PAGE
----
Stephanie Ball is the executive director of the Central Okanagan Journey Home Society. (Maria Cihlar - photo)

Stephanie Ball is the executive director of the Central Okanagan Journey Home Society. (Maria Cihlar - photo)

Stephanie Ball: A passion to help those who are less fortunate

She is the executive director of the Central Okanagan Journey Home Society

Editor’s note: In 2020 it should be no surprise that more and more woman hold positions of power. Whether it’s business, politics, sports or the non-profit sector, woman continue to achieve new milestones. This story is part of a series of stories highlighting 16 women in Kelowna who are leaders in their fields. You can read all of their stories in our annual publication called Women in Business in the Feb. 28 issue of Kelowna Capital News.

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Homelessness is one of the most visible and pervasive issues Kelowna is facing, however behind the scenes there are hundreds of people trying to help those who are less fortunate.

Stephanie Ball, executive director of the Central Okanagan Journey Home Society, is one of those people.

While Ball only recently stepped into the position, she came to the job with lots of experience, including previously working with people with cognitive disabilities and brain injuries as well as working with the Red Deer Homelessness Initiative.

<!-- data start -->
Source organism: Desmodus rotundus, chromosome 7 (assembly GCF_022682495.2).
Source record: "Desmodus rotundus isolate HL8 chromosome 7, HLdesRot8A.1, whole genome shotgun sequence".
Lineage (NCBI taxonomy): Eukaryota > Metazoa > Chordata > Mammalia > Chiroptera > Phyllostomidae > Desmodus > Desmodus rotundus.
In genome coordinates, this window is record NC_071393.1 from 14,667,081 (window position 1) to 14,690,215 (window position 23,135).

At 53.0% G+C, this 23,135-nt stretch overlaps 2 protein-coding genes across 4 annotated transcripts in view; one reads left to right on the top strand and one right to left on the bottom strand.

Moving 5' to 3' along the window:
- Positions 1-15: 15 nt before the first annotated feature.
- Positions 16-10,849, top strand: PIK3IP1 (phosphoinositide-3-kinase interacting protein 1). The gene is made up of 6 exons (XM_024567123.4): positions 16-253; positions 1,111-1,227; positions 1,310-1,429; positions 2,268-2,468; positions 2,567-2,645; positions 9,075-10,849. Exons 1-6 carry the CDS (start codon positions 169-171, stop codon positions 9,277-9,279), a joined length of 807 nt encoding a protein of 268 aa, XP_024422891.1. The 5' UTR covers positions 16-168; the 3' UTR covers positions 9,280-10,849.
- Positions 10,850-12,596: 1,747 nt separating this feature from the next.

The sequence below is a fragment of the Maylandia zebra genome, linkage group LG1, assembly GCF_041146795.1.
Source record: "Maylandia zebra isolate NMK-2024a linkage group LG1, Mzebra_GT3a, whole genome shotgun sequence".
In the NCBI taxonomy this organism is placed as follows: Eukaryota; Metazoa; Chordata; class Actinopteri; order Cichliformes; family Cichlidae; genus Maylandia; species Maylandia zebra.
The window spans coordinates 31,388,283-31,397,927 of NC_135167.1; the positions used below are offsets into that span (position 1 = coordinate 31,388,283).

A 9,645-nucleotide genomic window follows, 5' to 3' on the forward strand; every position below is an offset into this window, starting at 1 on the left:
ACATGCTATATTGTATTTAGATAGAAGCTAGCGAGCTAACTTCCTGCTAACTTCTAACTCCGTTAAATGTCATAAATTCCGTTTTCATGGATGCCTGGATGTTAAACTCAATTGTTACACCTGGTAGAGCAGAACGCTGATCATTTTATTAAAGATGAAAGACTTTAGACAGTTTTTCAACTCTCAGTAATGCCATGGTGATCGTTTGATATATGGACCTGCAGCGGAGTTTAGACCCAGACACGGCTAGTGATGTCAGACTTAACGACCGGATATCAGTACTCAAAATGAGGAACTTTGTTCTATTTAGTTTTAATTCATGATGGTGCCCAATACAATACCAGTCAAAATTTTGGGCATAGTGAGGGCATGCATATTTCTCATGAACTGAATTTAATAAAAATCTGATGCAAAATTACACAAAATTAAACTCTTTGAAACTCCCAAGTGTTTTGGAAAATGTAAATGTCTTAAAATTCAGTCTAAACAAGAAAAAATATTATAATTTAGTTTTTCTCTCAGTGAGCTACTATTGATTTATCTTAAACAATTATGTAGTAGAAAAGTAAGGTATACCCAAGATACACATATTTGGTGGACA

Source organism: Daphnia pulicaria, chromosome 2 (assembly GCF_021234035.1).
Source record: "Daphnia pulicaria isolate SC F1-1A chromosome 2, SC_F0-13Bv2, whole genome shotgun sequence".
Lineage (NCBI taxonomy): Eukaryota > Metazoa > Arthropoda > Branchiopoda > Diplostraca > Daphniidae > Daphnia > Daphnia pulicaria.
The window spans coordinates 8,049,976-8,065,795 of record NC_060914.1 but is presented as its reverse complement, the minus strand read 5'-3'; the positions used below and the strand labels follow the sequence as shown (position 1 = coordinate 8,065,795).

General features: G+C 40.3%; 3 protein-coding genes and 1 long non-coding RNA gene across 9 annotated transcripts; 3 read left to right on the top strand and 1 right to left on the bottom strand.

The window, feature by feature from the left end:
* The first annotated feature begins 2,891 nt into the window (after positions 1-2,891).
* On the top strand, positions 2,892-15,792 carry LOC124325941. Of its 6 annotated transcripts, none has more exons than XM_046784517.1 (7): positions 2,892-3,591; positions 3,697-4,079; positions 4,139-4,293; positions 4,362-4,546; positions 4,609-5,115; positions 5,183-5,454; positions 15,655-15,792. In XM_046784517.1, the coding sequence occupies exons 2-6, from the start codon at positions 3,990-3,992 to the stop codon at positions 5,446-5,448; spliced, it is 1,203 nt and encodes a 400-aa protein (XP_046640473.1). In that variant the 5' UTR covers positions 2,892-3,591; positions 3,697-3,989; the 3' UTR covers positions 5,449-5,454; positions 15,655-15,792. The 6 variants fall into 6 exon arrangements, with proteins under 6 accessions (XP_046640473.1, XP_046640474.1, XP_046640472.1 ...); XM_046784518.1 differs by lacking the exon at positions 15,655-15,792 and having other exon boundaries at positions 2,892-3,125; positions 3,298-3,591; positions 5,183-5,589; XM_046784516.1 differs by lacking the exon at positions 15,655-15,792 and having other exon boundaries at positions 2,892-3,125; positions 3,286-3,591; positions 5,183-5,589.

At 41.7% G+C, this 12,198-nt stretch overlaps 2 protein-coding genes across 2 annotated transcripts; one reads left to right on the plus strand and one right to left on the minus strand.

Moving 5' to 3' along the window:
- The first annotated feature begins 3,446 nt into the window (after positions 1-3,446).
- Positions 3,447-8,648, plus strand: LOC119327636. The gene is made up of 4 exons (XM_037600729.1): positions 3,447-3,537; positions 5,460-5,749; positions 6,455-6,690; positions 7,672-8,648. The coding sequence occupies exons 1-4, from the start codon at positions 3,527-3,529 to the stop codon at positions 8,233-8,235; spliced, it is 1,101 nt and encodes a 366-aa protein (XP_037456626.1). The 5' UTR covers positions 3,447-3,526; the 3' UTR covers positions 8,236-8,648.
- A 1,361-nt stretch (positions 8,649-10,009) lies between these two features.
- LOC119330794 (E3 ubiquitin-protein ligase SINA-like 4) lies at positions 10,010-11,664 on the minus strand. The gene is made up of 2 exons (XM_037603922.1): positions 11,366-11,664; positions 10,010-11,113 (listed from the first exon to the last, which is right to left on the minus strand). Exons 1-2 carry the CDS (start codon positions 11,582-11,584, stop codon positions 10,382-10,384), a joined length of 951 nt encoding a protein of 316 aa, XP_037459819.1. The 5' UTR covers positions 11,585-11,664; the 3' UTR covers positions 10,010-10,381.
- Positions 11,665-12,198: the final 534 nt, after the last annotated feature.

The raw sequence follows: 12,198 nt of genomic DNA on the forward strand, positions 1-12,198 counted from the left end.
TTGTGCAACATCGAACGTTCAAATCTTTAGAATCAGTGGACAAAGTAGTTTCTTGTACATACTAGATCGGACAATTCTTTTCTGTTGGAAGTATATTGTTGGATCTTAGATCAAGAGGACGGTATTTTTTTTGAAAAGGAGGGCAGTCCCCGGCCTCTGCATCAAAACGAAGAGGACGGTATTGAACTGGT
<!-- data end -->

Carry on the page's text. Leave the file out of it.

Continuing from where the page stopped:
In Red Deer, Alta., she worked tirelessly to bring local, provincial and federal partners together to respond to the city’s homeless situation. She also spent time in Edmonton finding ways for organizations to work together to provide emergency shelters and permanent supportive housing.

“My passion for this work just keeps growing and I go where I feel I can have the most impact,” said Ball.

“That’s really what draws me. I really like to put my time and attention into solutions that are sustainable and that can be replicated in other communities and Kelowna was just an exciting opportunity when it came up.”

She added Kelowna is the perfect size for finding a solution.

“It’s an incredible community because it’s large enough to have the resources and solutions that can come about and it’s small enough that people care and people are engaged in the conversation, and that doesn’t always look the same in some of the larger city centres in the country.”

Ball said her first two months in Kelowna were a real test for her organization and those it works with.

In November, residents sheltering in tents along Leon Avenue were moved to Recreation Avenue and the base of Knox Mountain after the city deemed it unsafe for people to sleep on the street.

The timing of the eviction couldn’t have come at a worse time, as temperatures plunged leaving organizations scrambling to get people indoors. She said the timing required her to hit the ground running.

Despite the pressure to find a temporary solution quickly, she said it proved that a housing-first strategy funded by the province in cooperation with local organizations is the key to resolving homelessness.

“I think the solution lies in expanding the community and the government’s integral capacity to serve its citizens through the spectrum of complexities of homelessness.”

Homeless

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